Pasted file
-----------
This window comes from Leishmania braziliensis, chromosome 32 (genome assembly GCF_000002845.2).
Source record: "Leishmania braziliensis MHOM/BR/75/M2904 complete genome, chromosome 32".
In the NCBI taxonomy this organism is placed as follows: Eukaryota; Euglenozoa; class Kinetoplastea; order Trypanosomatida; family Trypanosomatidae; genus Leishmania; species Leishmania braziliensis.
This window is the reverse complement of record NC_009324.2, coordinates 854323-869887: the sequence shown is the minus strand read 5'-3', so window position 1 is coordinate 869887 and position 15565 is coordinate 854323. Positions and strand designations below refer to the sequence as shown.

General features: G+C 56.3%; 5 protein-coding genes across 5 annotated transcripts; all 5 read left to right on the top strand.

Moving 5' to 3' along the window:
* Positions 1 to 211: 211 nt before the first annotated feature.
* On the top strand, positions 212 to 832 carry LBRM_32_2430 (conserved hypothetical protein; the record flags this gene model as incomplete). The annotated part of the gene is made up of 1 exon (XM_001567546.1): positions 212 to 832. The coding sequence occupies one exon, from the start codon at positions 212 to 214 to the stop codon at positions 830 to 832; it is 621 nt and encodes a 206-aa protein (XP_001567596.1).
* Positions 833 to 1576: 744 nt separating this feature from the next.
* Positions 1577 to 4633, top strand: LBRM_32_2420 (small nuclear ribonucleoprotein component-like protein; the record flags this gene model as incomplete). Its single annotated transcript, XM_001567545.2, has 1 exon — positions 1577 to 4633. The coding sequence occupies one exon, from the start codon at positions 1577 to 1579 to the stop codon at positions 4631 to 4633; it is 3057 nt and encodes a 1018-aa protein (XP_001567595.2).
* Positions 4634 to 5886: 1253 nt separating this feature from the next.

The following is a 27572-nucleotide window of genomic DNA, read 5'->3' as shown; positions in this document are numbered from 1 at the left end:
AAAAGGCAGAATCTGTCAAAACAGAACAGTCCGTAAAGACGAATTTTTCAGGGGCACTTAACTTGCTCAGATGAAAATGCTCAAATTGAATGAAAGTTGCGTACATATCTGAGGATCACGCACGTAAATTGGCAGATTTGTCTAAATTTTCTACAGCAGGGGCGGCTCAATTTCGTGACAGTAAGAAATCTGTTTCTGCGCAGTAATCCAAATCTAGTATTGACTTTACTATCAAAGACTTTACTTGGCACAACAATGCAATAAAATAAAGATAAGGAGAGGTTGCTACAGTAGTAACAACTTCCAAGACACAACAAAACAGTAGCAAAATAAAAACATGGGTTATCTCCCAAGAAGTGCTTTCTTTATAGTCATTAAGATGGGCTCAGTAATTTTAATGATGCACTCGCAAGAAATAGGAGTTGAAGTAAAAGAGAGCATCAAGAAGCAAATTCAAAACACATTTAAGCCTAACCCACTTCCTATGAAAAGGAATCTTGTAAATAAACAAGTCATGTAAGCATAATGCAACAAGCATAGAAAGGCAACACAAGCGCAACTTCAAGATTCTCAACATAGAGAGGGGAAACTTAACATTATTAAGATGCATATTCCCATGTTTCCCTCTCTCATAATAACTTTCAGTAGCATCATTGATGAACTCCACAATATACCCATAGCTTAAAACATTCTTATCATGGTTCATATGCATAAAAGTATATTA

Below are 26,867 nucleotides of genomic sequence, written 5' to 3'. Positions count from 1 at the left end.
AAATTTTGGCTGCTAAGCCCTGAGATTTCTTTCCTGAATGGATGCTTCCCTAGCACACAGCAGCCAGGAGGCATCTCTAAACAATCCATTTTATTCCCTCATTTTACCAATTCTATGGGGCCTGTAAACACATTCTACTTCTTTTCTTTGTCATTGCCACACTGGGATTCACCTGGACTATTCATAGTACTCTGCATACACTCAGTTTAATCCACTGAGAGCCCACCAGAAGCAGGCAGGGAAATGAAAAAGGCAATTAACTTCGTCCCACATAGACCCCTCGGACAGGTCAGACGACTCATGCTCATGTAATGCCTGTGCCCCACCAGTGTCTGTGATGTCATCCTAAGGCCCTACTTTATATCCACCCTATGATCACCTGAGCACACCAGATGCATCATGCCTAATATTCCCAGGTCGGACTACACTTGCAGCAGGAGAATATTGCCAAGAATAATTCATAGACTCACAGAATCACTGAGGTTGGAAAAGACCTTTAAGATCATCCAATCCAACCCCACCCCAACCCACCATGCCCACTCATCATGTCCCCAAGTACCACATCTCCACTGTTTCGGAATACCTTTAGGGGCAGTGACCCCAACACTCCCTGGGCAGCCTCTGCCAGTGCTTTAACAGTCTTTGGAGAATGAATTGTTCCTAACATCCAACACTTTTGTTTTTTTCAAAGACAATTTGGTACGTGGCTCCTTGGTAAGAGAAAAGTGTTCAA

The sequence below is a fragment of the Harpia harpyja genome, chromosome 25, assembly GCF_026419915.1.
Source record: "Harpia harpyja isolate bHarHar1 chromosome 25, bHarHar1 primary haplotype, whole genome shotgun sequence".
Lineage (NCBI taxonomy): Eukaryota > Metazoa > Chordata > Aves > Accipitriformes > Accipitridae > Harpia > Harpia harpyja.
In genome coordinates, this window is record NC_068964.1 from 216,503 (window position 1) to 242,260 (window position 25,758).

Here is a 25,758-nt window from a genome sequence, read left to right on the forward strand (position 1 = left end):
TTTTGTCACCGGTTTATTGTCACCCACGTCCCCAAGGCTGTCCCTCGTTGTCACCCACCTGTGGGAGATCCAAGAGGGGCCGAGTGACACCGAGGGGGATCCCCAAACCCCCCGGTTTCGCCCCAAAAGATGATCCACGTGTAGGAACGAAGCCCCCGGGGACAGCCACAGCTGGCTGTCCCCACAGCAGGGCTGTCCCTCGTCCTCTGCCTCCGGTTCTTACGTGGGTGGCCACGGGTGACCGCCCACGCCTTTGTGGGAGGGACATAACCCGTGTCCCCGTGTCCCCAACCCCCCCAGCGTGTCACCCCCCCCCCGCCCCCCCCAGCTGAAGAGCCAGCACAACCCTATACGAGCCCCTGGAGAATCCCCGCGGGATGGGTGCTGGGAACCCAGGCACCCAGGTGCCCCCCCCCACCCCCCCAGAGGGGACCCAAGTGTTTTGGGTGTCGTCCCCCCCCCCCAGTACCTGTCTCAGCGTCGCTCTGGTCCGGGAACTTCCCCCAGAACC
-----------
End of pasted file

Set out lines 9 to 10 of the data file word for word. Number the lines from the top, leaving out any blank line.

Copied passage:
* Positions 833 to 1576: 744 nt separating this feature from the next.
* Positions 1577 to 4633, top strand: LBRM_32_2420 (small nuclear ribonucleoprotein component-like protein; the record flags this gene model as incomplete). Its single annotated transcript, XM_001567545.2, has 1 exon — positions 1577 to 4633. The coding sequence occupies one exon, from the start codon at positions 1577 to 1579 to the stop codon at positions 4631 to 4633; it is 3057 nt and encodes a 1018-aa protein (XP_001567595.2).